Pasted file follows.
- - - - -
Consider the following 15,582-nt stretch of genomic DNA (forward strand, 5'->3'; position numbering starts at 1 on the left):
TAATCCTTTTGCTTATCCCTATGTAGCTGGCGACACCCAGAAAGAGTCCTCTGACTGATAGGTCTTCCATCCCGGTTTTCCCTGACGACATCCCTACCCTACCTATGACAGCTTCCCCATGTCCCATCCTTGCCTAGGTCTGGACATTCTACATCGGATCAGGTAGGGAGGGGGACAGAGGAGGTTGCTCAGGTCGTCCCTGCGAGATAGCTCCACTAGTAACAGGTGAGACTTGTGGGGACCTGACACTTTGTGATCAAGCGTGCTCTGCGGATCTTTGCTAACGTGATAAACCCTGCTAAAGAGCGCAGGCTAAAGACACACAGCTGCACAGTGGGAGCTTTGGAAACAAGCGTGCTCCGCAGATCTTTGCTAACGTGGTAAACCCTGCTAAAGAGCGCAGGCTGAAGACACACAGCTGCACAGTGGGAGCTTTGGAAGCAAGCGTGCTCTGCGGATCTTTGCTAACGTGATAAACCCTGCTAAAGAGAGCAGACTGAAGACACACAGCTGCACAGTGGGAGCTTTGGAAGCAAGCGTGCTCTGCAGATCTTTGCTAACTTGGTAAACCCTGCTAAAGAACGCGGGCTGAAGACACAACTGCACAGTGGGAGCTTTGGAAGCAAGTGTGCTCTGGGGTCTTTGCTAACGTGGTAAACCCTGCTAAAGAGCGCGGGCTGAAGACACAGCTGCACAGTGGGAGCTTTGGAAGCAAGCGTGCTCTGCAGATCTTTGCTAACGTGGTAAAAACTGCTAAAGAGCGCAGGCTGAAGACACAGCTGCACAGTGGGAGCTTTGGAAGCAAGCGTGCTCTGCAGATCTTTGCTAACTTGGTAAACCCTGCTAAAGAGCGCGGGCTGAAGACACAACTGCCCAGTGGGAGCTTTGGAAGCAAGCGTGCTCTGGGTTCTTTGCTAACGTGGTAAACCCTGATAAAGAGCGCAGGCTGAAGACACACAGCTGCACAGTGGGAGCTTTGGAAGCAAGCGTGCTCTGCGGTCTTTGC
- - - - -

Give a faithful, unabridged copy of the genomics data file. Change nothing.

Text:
Consider the following 15,582-nt stretch of genomic DNA (forward strand, 5'->3'; position numbering starts at 1 on the left):
TAATCCTTTTGCTTATCCCTATGTAGCTGGCGACACCCAGAAAGAGTCCTCTGACTGATAGGTCTTCCATCCCGGTTTTCCCTGACGACATCCCTACCCTACCTATGACAGCTTCCCCATGTCCCATCCTTGCCTAGGTCTGGACATTCTACATCGGATCAGGTAGGGAGGGGGACAGAGGAGGTTGCTCAGGTCGTCCCTGCGAGATAGCTCCACTAGTAACAGGTGAGACTTGTGGGGACCTGACACTTTGTGATCAAGCGTGCTCTGCGGATCTTTGCTAACGTGATAAACCCTGCTAAAGAGCGCAGGCTAAAGACACACAGCTGCACAGTGGGAGCTTTGGAAACAAGCGTGCTCCGCAGATCTTTGCTAACGTGGTAAACCCTGCTAAAGAGCGCAGGCTGAAGACACACAGCTGCACAGTGGGAGCTTTGGAAGCAAGCGTGCTCTGCGGATCTTTGCTAACGTGATAAACCCTGCTAAAGAGAGCAGACTGAAGACACACAGCTGCACAGTGGGAGCTTTGGAAGCAAGCGTGCTCTGCAGATCTTTGCTAACTTGGTAAACCCTGCTAAAGAACGCGGGCTGAAGACACAACTGCACAGTGGGAGCTTTGGAAGCAAGTGTGCTCTGGGGTCTTTGCTAACGTGGTAAACCCTGCTAAAGAGCGCGGGCTGAAGACACAGCTGCACAGTGGGAGCTTTGGAAGCAAGCGTGCTCTGCAGATCTTTGCTAACGTGGTAAAAACTGCTAAAGAGCGCAGGCTGAAGACACAGCTGCACAGTGGGAGCTTTGGAAGCAAGCGTGCTCTGCAGATCTTTGCTAACTTGGTAAACCCTGCTAAAGAGCGCGGGCTGAAGACACAACTGCCCAGTGGGAGCTTTGGAAGCAAGCGTGCTCTGGGTTCTTTGCTAACGTGGTAAACCCTGATAAAGAGCGCAGGCTGAAGACACACAGCTGCACAGTGGGAGCTTTGGAAGCAAGCGTGCTCTGCGGTCTTTGC